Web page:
You know the feeling when you’re doing some work that’s not important enough to switch off the phone, and you receive an uninvited sales call? It’s a really irritating interruption. So why do we let email intrude in the same way?
I’m not just talking about desktop or mobile email notifications, which everyone should have switched off. I’m talking about our obsession with constantly checking for new emails. Don’t pretend you don’t do it. Surveys show many of us check for emails a hundred times a day. This surely has to stop.
It’s an addiction
The excuse many people give for this addiction is that the emails could be from important customers. But here’s the thing. When we send an email to someone, we do not expect an instant reply. If we need that, we telephone or use instant chat. Similarly, your customers do not expect an instant reply from you. So don’t use that as an excuse for checking emails every five minutes, or having pop-up notifications. Accept that it’s an addiction that needs to be overcome, in the name of increasing efficiency and reducing stress.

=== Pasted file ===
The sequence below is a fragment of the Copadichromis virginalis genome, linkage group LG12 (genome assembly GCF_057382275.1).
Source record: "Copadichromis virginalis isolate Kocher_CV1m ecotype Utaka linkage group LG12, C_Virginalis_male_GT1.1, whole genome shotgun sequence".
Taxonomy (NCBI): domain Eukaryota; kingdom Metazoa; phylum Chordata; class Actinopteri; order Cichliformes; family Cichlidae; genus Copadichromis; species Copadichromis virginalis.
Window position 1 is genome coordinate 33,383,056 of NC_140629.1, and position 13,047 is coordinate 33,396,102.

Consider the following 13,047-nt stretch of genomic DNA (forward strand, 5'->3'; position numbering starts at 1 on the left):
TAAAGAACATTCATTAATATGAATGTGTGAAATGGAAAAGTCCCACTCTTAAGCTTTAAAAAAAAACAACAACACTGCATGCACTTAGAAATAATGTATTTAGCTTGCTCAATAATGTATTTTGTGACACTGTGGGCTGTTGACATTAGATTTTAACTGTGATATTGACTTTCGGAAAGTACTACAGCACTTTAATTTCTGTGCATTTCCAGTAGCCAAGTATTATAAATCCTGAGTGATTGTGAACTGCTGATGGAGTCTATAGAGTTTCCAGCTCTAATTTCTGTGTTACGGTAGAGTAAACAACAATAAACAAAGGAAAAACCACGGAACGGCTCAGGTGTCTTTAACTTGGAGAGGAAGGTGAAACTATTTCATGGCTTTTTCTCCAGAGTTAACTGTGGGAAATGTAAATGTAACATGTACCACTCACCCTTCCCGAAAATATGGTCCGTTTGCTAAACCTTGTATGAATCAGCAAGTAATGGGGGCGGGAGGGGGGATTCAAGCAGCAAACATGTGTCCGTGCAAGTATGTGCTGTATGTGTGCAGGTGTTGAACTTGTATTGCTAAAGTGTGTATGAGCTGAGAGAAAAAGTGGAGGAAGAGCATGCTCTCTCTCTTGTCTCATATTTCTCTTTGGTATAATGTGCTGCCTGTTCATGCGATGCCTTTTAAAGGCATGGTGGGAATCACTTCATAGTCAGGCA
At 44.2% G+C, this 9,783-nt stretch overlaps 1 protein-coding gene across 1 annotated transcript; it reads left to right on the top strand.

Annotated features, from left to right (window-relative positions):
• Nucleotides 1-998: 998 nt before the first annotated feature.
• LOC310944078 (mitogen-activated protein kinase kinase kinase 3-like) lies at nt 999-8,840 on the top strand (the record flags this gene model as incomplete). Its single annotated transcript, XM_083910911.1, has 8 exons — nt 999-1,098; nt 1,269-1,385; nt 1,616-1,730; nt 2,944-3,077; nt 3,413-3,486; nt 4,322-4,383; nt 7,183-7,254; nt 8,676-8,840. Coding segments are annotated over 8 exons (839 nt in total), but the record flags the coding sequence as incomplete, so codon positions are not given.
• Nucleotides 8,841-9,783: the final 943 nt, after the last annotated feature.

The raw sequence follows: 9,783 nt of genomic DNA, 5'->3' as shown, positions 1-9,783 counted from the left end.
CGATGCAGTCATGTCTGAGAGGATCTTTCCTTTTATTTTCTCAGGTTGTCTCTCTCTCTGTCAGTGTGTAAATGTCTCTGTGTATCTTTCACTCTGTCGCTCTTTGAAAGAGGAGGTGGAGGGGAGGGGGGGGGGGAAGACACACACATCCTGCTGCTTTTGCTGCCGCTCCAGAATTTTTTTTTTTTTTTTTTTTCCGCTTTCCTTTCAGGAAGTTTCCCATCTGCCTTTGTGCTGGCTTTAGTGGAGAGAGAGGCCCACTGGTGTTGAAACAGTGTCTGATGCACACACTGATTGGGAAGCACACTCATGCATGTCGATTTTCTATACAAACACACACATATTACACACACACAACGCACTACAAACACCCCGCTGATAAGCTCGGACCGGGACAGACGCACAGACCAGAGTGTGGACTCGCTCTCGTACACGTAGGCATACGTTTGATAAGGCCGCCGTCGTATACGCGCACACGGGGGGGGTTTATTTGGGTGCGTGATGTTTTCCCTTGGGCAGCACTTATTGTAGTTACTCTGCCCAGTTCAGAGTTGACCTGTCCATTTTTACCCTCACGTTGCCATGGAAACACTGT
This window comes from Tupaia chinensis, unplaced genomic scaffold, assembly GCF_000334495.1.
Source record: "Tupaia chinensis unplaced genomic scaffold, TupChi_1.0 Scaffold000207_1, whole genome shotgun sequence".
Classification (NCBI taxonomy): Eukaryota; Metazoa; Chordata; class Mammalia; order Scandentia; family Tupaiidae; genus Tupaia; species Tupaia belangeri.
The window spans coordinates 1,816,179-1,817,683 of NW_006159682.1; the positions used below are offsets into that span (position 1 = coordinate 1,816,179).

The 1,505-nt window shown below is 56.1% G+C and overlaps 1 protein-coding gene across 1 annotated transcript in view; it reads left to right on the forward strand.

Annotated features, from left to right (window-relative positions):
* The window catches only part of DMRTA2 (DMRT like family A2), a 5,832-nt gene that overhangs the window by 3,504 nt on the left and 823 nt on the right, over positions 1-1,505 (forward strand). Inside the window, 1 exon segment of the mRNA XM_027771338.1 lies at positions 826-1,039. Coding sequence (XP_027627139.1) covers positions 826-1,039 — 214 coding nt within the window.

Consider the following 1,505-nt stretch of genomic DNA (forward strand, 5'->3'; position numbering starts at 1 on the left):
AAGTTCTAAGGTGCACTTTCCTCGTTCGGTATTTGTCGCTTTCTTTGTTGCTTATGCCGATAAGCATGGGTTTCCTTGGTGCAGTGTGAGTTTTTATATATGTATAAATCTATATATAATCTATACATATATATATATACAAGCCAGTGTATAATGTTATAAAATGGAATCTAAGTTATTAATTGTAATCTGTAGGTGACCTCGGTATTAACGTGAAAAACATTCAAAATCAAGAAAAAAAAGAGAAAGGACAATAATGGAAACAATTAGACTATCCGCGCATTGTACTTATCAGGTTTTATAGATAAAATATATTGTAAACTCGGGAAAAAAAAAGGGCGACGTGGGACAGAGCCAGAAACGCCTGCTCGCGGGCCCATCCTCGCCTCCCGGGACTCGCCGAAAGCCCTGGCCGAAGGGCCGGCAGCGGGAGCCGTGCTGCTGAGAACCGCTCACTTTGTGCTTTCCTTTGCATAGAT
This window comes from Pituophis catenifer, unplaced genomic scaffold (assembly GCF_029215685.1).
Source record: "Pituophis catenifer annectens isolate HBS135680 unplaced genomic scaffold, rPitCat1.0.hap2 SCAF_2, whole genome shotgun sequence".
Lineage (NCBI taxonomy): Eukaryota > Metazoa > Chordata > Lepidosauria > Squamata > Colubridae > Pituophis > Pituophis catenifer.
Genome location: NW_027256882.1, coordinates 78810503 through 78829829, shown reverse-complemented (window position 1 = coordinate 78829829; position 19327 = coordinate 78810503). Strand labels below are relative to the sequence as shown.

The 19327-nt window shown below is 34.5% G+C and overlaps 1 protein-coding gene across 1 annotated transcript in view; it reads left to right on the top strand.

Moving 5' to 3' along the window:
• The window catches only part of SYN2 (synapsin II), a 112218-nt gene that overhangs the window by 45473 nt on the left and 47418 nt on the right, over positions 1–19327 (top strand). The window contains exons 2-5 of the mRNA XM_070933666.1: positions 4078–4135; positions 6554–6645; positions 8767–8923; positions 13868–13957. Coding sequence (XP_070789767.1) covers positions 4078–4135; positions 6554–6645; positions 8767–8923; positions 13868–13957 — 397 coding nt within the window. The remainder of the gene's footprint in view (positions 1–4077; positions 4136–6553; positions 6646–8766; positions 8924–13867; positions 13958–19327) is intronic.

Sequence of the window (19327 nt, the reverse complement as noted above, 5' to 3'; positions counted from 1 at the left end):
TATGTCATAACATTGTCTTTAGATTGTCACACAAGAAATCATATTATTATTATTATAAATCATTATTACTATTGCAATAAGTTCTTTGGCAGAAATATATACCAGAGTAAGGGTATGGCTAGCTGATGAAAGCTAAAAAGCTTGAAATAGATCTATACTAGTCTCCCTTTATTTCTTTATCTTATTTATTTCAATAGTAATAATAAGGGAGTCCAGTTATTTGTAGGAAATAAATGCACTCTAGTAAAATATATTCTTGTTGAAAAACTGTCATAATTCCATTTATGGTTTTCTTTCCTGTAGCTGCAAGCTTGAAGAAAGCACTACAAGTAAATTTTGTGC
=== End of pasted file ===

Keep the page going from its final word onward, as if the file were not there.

I write this as a partially-recovered addict. I still check email many times a day, it’s true, but at least it’s now on my terms. I still use GMail as my to-do list (which I’ll admit is a questionable practice) but I use a software extension to hide my inbox when I go there. Many equivalent solutions exist; in Outlook, for example, I believe you can make the calendar the default instead of your inbox. I’ve also set up my mobile phone so that the only persistent messages on the home screen are missed calls, or SMS text notifications, as there aren’t many of these and 90% are from my family, rather than work. Most people seem to have at least half a dozen services leaving pop-ups.
Not an instant process
It’s taken many months to cut down on my email checking, but now that’s been cut down drastically, it’s made me understand how many times a day I was looking at my inbox. It’s easy to see now how a hundred times a day is commonplace. I’m now doing much more work on my own initiative, instead of being driven by email requests, which had made me into a support desk for other people. I don’t know of any colleague or customer who’s found my longer response period to be a problem – indeed I’d bet that most haven’t even noticed.
I’m also considerably less stressed than at any point in the last few years, and although I can’t definitively say that’s down to freeing myself from being dictated to by emails, it must have helped.
Now I just have to break the Twitter addiction.